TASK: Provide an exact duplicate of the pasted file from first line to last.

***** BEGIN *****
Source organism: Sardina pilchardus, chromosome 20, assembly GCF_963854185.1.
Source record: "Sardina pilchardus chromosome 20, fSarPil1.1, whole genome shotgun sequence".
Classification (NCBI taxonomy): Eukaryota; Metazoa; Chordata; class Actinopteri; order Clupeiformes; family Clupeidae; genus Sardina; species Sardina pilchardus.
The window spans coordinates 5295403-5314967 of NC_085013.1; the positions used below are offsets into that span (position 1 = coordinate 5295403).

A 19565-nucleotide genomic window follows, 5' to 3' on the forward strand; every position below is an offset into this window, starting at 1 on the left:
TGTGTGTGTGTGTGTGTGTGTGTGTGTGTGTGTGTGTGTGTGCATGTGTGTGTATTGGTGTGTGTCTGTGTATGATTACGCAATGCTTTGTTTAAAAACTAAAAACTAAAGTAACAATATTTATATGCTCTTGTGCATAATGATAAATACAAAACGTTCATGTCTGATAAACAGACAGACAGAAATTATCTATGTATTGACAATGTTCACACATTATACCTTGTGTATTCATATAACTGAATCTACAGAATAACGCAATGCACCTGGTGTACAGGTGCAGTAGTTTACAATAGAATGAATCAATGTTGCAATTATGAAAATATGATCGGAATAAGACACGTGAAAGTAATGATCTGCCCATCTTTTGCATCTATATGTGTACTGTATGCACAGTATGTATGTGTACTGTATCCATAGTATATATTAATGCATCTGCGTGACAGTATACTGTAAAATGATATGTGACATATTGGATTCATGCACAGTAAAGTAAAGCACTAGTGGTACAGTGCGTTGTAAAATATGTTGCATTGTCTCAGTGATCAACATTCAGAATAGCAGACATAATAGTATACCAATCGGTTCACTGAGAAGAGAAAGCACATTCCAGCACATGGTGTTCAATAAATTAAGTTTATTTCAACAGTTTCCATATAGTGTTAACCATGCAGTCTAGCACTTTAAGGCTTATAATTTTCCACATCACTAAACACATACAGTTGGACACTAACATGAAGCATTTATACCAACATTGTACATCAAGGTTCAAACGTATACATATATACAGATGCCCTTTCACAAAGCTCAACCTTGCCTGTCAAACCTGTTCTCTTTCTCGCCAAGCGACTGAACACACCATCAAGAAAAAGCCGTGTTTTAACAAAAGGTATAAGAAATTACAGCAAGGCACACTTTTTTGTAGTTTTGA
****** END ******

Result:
Source organism: Sardina pilchardus, chromosome 20, assembly GCF_963854185.1.
Source record: "Sardina pilchardus chromosome 20, fSarPil1.1, whole genome shotgun sequence".
Classification (NCBI taxonomy): Eukaryota; Metazoa; Chordata; class Actinopteri; order Clupeiformes; family Clupeidae; genus Sardina; species Sardina pilchardus.
The window spans coordinates 5295403-5314967 of NC_085013.1; the positions used below are offsets into that span (position 1 = coordinate 5295403).

A 19565-nucleotide genomic window follows, 5' to 3' on the forward strand; every position below is an offset into this window, starting at 1 on the left:
TGTGTGTGTGTGTGTGTGTGTGTGTGTGTGTGTGTGTGTGTGCATGTGTGTGTATTGGTGTGTGTCTGTGTATGATTACGCAATGCTTTGTTTAAAAACTAAAAACTAAAGTAACAATATTTATATGCTCTTGTGCATAATGATAAATACAAAACGTTCATGTCTGATAAACAGACAGACAGAAATTATCTATGTATTGACAATGTTCACACATTATACCTTGTGTATTCATATAACTGAATCTACAGAATAACGCAATGCACCTGGTGTACAGGTGCAGTAGTTTACAATAGAATGAATCAATGTTGCAATTATGAAAATATGATCGGAATAAGACACGTGAAAGTAATGATCTGCCCATCTTTTGCATCTATATGTGTACTGTATGCACAGTATGTATGTGTACTGTATCCATAGTATATATTAATGCATCTGCGTGACAGTATACTGTAAAATGATATGTGACATATTGGATTCATGCACAGTAAAGTAAAGCACTAGTGGTACAGTGCGTTGTAAAATATGTTGCATTGTCTCAGTGATCAACATTCAGAATAGCAGACATAATAGTATACCAATCGGTTCACTGAGAAGAGAAAGCACATTCCAGCACATGGTGTTCAATAAATTAAGTTTATTTCAACAGTTTCCATATAGTGTTAACCATGCAGTCTAGCACTTTAAGGCTTATAATTTTCCACATCACTAAACACATACAGTTGGACACTAACATGAAGCATTTATACCAACATTGTACATCAAGGTTCAAACGTATACATATATACAGATGCCCTTTCACAAAGCTCAACCTTGCCTGTCAAACCTGTTCTCTTTCTCGCCAAGCGACTGAACACACCATCAAGAAAAAGCCGTGTTTTAACAAAAGGTATAAGAAATTACAGCAAGGCACACTTTTTTGTAGTTTTGA